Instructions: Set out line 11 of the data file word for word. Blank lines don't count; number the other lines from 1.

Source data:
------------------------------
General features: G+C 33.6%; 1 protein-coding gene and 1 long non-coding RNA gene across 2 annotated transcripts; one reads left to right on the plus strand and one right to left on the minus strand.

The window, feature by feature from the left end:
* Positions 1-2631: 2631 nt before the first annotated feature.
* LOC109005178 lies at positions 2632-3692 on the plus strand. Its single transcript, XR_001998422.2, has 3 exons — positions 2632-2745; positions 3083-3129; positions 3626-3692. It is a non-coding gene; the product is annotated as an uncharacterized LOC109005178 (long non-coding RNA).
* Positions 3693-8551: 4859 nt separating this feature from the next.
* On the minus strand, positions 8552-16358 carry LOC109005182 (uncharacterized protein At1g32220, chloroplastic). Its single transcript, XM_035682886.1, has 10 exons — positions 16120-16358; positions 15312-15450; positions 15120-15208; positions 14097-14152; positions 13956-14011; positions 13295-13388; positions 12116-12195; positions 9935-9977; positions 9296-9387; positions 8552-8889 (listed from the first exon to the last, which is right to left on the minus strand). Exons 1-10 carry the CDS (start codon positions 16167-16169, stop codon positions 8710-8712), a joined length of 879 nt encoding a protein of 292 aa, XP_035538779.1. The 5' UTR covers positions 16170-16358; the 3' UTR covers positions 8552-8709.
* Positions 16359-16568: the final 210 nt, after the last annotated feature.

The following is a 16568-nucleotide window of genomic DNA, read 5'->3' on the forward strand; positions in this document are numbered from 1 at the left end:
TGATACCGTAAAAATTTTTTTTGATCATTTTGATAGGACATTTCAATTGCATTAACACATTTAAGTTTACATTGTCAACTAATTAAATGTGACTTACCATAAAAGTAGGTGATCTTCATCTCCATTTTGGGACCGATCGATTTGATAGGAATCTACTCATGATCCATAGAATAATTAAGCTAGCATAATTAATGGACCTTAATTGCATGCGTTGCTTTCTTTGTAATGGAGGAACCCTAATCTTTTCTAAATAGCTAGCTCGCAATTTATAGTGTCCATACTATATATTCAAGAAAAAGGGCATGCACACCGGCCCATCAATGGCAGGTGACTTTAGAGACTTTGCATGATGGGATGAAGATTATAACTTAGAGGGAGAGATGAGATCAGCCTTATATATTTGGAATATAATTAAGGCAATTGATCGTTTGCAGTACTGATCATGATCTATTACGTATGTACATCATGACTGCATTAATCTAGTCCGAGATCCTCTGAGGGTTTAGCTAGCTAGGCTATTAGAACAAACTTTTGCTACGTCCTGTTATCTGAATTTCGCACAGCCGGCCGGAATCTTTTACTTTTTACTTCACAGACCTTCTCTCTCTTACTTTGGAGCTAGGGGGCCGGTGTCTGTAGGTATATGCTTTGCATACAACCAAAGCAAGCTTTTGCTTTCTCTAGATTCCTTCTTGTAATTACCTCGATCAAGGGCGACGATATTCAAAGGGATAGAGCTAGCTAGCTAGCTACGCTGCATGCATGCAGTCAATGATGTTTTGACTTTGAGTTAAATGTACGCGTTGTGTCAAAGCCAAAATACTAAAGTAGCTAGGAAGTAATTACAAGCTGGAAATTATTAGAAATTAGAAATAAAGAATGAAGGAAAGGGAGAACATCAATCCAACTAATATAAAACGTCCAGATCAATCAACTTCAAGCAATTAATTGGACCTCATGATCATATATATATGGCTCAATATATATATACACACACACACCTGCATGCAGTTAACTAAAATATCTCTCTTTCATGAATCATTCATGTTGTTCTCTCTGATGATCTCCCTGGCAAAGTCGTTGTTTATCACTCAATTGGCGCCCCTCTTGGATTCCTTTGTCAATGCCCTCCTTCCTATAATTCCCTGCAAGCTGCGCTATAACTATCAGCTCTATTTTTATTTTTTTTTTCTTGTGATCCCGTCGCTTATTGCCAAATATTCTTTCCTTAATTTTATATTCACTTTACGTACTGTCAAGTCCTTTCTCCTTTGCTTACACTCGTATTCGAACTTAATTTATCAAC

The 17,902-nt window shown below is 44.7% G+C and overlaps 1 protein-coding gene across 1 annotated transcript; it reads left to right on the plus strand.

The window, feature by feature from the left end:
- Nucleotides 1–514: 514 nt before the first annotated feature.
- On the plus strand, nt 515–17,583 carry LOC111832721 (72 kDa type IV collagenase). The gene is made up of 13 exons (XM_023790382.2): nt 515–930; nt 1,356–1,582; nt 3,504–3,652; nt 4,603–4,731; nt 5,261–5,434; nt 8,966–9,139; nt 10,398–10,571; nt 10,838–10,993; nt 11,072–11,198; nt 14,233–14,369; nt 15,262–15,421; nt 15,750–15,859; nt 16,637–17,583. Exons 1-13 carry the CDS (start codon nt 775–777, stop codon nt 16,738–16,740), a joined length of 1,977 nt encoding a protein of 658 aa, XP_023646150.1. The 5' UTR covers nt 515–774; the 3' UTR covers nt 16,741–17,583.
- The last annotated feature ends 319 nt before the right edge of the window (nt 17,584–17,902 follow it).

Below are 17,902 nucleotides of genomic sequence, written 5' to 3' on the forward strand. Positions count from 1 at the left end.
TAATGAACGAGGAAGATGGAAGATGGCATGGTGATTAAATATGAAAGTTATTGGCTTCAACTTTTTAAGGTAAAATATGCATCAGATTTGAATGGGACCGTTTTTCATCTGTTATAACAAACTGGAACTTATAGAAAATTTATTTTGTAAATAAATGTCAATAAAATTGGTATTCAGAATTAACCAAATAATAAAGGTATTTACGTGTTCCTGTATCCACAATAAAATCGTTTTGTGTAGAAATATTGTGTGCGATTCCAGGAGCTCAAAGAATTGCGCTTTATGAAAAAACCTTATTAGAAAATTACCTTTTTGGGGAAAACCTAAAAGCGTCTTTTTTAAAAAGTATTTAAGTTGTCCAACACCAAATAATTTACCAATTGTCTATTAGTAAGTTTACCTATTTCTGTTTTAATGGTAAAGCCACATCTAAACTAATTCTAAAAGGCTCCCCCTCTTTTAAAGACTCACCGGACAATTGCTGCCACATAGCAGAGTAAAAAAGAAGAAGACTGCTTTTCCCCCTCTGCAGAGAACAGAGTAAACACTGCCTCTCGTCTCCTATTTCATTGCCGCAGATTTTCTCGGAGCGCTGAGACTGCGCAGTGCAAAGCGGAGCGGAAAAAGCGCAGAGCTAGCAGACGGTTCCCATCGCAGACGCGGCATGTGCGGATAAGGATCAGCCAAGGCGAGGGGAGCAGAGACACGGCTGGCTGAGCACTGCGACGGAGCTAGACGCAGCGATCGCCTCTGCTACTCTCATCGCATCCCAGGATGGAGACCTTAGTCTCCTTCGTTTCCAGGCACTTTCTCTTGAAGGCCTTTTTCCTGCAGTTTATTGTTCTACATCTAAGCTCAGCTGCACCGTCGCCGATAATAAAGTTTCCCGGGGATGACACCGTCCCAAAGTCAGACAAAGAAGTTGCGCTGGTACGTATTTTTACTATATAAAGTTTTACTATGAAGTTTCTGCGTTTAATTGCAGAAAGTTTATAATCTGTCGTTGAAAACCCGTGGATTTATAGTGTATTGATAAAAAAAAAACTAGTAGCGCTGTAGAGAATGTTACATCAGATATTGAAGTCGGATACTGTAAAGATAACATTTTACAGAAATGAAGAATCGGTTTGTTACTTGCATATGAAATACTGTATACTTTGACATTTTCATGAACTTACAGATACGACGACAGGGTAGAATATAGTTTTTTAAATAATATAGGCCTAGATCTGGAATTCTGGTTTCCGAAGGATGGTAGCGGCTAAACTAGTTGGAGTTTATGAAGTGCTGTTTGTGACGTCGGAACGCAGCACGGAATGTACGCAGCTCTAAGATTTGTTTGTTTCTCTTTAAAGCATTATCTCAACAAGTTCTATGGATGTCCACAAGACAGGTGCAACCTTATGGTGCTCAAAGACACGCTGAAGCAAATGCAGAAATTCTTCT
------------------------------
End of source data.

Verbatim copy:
The window, feature by feature from the left end: